But there was another rule I learned to hold to: If I said I wasn't available, I wasn't available. I drew that line right away because I knew my sanity depended on it. Think about it: If your employer could literally knock on your door at any time of day and ask for your help on a project, wouldn't you be a little harsh about boundaries? I just didn't want a situation like Dante's in Clerks...

4. Be Honest, But Don't Be Overly Dramatic.

The day I could finally say out loud, "I really do hate my job" was so liberating. Just saying that I was thinking and not holding it in anymore was so liberating. But over time, I conveniently forgot to mention to people that most of my coworkers were nice, that I enjoyed being handy and that it was fun to actually do an honest day's work. You know, the good parts of the job. The fact that most of the job stressed me out tainted the entire impression I gave of it. It was such a negative narrative that the good parts just slipped on by...

Sure, certain jobs suck. But no job could possibly suck all the time. No one would take it on if it did. It could be the worst environment ever, with the most obnoxious coworkers and the most demanding bosses. But maybe the pay is really good. Maybe there's a certain security guard in the front of the building who always asks how your day is. Maybe there's a guy in the cubicle down from yours who mixes playlists for the rest of the office to listen to all day. You have to remember to tell the whole story (or at least close to it!) whenever you're talking about your workplace. Just for the sake of accuracy!

5. Don't 'Vomit' On The People You Love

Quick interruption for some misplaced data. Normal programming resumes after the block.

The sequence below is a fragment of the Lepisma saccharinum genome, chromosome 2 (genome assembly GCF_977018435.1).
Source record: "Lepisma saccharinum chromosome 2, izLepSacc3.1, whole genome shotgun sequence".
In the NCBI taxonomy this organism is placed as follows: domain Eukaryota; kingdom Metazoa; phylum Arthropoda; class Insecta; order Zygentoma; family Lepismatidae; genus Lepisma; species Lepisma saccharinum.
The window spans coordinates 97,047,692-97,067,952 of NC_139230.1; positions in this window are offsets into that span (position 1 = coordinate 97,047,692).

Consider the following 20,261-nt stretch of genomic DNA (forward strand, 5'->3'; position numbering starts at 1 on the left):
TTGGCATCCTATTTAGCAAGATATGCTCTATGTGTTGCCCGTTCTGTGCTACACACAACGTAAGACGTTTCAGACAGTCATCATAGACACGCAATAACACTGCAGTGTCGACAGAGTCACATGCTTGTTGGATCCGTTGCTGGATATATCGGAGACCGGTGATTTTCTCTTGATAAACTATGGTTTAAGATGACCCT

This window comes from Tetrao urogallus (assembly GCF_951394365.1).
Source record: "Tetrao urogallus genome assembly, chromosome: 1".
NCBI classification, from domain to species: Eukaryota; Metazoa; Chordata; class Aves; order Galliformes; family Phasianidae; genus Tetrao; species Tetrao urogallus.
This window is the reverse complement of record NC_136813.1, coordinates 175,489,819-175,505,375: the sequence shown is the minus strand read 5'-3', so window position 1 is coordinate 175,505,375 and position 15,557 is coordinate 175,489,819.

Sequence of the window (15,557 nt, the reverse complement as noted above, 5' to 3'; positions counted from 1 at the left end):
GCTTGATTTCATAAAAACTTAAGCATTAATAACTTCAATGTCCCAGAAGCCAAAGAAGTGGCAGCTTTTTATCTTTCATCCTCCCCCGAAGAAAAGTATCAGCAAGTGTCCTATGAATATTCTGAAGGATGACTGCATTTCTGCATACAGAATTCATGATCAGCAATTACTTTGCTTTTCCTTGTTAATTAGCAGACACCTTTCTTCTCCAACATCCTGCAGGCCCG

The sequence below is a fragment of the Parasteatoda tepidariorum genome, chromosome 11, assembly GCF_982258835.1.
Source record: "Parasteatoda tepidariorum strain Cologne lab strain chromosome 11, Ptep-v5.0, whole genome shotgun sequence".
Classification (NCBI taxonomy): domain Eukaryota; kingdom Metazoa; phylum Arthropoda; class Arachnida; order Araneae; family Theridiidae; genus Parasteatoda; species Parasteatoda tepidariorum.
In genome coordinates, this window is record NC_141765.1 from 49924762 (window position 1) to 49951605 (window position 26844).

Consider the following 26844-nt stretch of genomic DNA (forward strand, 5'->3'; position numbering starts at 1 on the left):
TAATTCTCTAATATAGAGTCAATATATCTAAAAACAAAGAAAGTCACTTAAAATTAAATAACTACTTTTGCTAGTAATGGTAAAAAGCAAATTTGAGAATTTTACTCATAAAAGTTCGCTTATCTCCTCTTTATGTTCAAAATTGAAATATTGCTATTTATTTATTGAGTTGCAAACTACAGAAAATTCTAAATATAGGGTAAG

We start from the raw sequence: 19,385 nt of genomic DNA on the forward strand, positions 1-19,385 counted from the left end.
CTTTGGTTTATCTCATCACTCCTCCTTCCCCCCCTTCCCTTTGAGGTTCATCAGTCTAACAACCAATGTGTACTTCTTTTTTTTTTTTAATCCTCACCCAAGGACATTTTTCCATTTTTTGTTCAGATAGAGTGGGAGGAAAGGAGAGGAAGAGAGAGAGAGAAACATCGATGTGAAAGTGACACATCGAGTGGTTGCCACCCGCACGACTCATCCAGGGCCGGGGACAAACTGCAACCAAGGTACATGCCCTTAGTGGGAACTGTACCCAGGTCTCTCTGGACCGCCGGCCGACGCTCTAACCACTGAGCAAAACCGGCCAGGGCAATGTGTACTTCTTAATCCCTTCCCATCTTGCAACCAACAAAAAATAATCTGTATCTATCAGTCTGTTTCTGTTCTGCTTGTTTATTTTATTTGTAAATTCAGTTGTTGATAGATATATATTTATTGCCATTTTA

Poor, poor George. Almost every day I'd come home smelling like excrement and Simple Green, and I'd let loose about every single thing that had stressed me out at work that day. A toilet was clogged. I had to spend an hour scraping the inside of an oven. I ran out of paper towels and had to cut off my work shirt's sleeves to make rags so that I could finish wiping the floor so I could come home. All this in an exhausted, poor-me tone.

Granted, these were legitimate things to vent about. But ranting about every single thing to one person was and is not the proper way of releasing tension. If someone loves you, they'll probably do their best to be supportive during your time of need. But using one person as your 'rant buddy' changes an entire relationship. It makes them feel like your therapist, not your friend/parent/partner.

This isn't to say you should stifle your feelings if you're wading through a crappy job. That will absolutely destroy you, I guarantee it. But you shouldn't trust all of your inner peace to someone else. I'd save the "entertaining segments" of my day to tell George ("There's a really brilliant mural in the apartment across the way! Who knew?!"), but I'd do my best to take my peace into my own hands. I'd watch a lot of movies. I'd blog. I'd wear my favorite jammies and lay across my bed like Cleopatra for a while. And I felt better.

I don't write this post about my job to knock people who work in manual labor jobs. On the contrary, if I learned anything as a painter, it's that I could never ever do this stuff for a living. Those people are complete badasses, and are so tough that it is no longer a surprise to me that an entire holiday is devoted to them. This job mostly sucked (in my opinion) because it was structured poorly for the company's needs, and because the team was vastly understaffed. Had conditions been different, I'm sure my feelings about the job ending would have been much different.

All the same, I'd rather be a fish-pale writer who spends the entire day holed in up in a desk or cubicle. And I'm now more confident about than ever about that. :)

What was the worse job you ever had? In the end, were you glad you took it?